On June 8, the Virginia Tech administration announced that all students attending classes in the upcoming fall 2021 semester are required to be vaccinated against COVID-19. Similar to numerous other universities across the country, Virginia Tech is seeking to avoid outbreaks like the school experienced this past academic year.
“We must do everything possible to avoid repeating the challenges of the last 14 months and to ensure that students who cannot be vaccinated are able to participate in campus life and in-person learning,” said Timothy Sands, university president, in a recent email to students and faculty. “It is essential that every student who can be vaccinated, is vaccinated.”
By Aug. 6, all students must submit proof of vaccination through the Online Student Health Portal. Failure to do so will result in a notice to provide complete immunization records no later than 14 days from the due date. If a student does not comply, they will be suspended from the university, which cannot be lifted until the student submits complete immunization records.
The university has noted that, while it is considered to be mandatory for all students to receive the vaccine, exemptions exist for those who meet the criteria. Students who follow religious practices against vaccination may fill out an exemption form to request permission to still attend classes this fall. If a student has a medical condition that, if vaccinated, would put their health at risk, they can request permission by filling out an exemption form requiring a physician’s signature. It should also be noted that Virginia Tech is not considering exemption requests from returning students who have not previously applied for vaccination exemption in the past.
If a student opts to submit an exemption form, there are implications to consider. If there were to be a vaccine-preventable health crisis at the university, such as an outbreak or epidemic, the state health commissioner may require those who are unvaccinated to refrain from university-related activities until notified otherwise. Additionally, regardless of the reason for exemption, any student who is approved for exemption “will be subject to regular testing for COVID-19,” according to Virginia Tech’s website.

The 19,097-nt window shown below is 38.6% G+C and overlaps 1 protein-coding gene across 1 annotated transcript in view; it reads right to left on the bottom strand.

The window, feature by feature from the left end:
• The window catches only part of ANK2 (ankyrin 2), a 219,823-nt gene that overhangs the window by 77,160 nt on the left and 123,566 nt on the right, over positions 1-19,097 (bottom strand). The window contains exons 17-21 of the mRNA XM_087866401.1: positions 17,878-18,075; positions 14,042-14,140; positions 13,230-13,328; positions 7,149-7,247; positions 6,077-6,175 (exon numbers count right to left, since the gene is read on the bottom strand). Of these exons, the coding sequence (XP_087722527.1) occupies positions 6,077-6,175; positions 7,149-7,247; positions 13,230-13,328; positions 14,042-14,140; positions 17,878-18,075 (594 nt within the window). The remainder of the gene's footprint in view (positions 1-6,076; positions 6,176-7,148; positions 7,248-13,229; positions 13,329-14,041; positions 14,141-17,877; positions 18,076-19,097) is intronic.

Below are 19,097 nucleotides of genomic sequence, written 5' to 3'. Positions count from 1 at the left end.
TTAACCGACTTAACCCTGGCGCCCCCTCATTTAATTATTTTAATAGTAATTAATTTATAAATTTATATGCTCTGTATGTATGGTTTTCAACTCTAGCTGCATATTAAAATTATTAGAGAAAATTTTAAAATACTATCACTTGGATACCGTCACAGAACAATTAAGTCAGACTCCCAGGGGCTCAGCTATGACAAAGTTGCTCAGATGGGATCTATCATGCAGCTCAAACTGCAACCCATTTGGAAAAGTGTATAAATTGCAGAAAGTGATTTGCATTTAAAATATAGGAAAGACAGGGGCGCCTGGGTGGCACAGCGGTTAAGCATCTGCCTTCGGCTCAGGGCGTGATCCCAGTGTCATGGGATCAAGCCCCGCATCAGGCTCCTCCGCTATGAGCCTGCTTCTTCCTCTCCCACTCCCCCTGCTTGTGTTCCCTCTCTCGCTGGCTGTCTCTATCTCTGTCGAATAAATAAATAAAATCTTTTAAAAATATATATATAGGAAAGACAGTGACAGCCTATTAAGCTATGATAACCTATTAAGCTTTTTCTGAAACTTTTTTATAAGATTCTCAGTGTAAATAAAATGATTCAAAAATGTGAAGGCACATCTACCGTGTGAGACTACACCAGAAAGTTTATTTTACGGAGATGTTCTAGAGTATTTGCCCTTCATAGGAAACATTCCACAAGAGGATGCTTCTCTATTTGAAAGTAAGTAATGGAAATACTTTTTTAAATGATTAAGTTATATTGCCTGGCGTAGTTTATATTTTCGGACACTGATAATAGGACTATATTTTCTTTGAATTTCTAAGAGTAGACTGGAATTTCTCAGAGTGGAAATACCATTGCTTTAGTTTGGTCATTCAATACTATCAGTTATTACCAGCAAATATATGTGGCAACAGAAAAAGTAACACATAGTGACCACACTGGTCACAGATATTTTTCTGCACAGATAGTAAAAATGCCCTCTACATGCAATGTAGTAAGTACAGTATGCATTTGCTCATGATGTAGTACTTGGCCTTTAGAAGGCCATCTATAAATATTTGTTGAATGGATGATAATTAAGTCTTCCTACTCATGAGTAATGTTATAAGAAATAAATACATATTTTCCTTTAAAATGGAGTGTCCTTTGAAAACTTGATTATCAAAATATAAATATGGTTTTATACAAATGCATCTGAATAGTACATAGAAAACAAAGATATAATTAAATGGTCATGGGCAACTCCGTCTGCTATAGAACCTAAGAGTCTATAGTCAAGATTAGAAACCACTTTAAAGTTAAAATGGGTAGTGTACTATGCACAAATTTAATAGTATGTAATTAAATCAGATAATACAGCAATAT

Responses to this mandate from the Virginia Tech community have been mixed. Some students have responded with support, with beliefs that this requirement will be beneficial to life around campus as a whole.
“When I first heard (about the vaccine mandate), I was honestly really glad, because it kind of gave me hope that things would be more normal than last year,” said Ashtyn Gammons, a rising senior at Virginia Tech studying political science. “I think it’s not a bad idea, because we’re all choosing to go to school there, and I think it’s just another thing we have to consider when choosing to go back for next year.”
In contrast, some students are against the idea of mandating students to be vaccinated in order to attend classes this fall. Much of the criticism of the requirement is attributed to the fact that all current vaccines available in the United States are allowed by the Food and Drug Administration (FDA) under the Emergency Use Authorization policy, meaning that, while they meet “certain statutory criteria” for administering to the public, they are not considered “FDA approved.”
“I think that it’s a big decision that they jumped to a conclusion for,” said Sean Lohr, a rising fifth year at Virginia Tech studying sociology. “As more studies have gone on, it’s been shown that as long as we remain healthy, a large majority of us will not have any issues whatsoever.”
For those seeking further information regarding Virginia Tech’s COVID-19 vaccination mandate, the university has provided a FAQ page on its website that outlines much of the information relevant to the policy.